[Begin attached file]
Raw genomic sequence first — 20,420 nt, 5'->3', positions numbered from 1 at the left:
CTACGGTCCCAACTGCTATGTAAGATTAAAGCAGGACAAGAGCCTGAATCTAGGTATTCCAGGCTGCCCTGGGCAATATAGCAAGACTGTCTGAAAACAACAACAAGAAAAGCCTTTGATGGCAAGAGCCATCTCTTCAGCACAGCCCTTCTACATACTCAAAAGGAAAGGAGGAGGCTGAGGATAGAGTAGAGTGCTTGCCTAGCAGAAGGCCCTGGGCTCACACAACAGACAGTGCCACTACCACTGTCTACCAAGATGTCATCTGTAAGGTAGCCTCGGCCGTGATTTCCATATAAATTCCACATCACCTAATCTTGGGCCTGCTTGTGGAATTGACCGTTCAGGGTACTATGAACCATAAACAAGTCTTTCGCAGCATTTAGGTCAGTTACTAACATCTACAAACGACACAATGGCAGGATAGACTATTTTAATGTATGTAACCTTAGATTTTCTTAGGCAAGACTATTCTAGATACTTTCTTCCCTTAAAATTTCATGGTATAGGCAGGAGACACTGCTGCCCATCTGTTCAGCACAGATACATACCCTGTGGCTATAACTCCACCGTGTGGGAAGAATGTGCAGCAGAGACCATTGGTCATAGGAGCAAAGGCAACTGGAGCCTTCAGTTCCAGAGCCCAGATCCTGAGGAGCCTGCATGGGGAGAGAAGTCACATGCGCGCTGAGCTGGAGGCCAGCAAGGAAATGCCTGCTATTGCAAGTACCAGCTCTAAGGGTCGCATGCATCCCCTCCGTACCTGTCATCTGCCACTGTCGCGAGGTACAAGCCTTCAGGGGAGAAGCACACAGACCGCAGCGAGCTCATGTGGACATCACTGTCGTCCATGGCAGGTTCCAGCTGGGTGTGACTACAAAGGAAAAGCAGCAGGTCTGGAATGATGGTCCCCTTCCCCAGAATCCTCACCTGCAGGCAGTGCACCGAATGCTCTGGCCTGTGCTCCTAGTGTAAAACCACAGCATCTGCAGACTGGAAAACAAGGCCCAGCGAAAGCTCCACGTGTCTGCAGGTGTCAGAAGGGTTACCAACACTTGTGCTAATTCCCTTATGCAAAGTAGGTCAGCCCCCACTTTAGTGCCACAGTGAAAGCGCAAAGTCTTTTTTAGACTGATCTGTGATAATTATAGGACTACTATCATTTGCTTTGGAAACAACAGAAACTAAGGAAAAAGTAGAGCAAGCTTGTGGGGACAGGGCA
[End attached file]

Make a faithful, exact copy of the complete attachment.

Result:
Raw genomic sequence first — 20,420 nt, 5'->3', positions numbered from 1 at the left:
CTACGGTCCCAACTGCTATGTAAGATTAAAGCAGGACAAGAGCCTGAATCTAGGTATTCCAGGCTGCCCTGGGCAATATAGCAAGACTGTCTGAAAACAACAACAAGAAAAGCCTTTGATGGCAAGAGCCATCTCTTCAGCACAGCCCTTCTACATACTCAAAAGGAAAGGAGGAGGCTGAGGATAGAGTAGAGTGCTTGCCTAGCAGAAGGCCCTGGGCTCACACAACAGACAGTGCCACTACCACTGTCTACCAAGATGTCATCTGTAAGGTAGCCTCGGCCGTGATTTCCATATAAATTCCACATCACCTAATCTTGGGCCTGCTTGTGGAATTGACCGTTCAGGGTACTATGAACCATAAACAAGTCTTTCGCAGCATTTAGGTCAGTTACTAACATCTACAAACGACACAATGGCAGGATAGACTATTTTAATGTATGTAACCTTAGATTTTCTTAGGCAAGACTATTCTAGATACTTTCTTCCCTTAAAATTTCATGGTATAGGCAGGAGACACTGCTGCCCATCTGTTCAGCACAGATACATACCCTGTGGCTATAACTCCACCGTGTGGGAAGAATGTGCAGCAGAGACCATTGGTCATAGGAGCAAAGGCAACTGGAGCCTTCAGTTCCAGAGCCCAGATCCTGAGGAGCCTGCATGGGGAGAGAAGTCACATGCGCGCTGAGCTGGAGGCCAGCAAGGAAATGCCTGCTATTGCAAGTACCAGCTCTAAGGGTCGCATGCATCCCCTCCGTACCTGTCATCTGCCACTGTCGCGAGGTACAAGCCTTCAGGGGAGAAGCACACAGACCGCAGCGAGCTCATGTGGACATCACTGTCGTCCATGGCAGGTTCCAGCTGGGTGTGACTACAAAGGAAAAGCAGCAGGTCTGGAATGATGGTCCCCTTCCCCAGAATCCTCACCTGCAGGCAGTGCACCGAATGCTCTGGCCTGTGCTCCTAGTGTAAAACCACAGCATCTGCAGACTGGAAAACAAGGCCCAGCGAAAGCTCCACGTGTCTGCAGGTGTCAGAAGGGTTACCAACACTTGTGCTAATTCCCTTATGCAAAGTAGGTCAGCCCCCACTTTAGTGCCACAGTGAAAGCGCAAAGTCTTTTTTAGACTGATCTGTGATAATTATAGGACTACTATCATTTGCTTTGGAAACAACAGAAACTAAGGAAAAAGTAGAGCAAGCTTGTGGGGACAGGGCA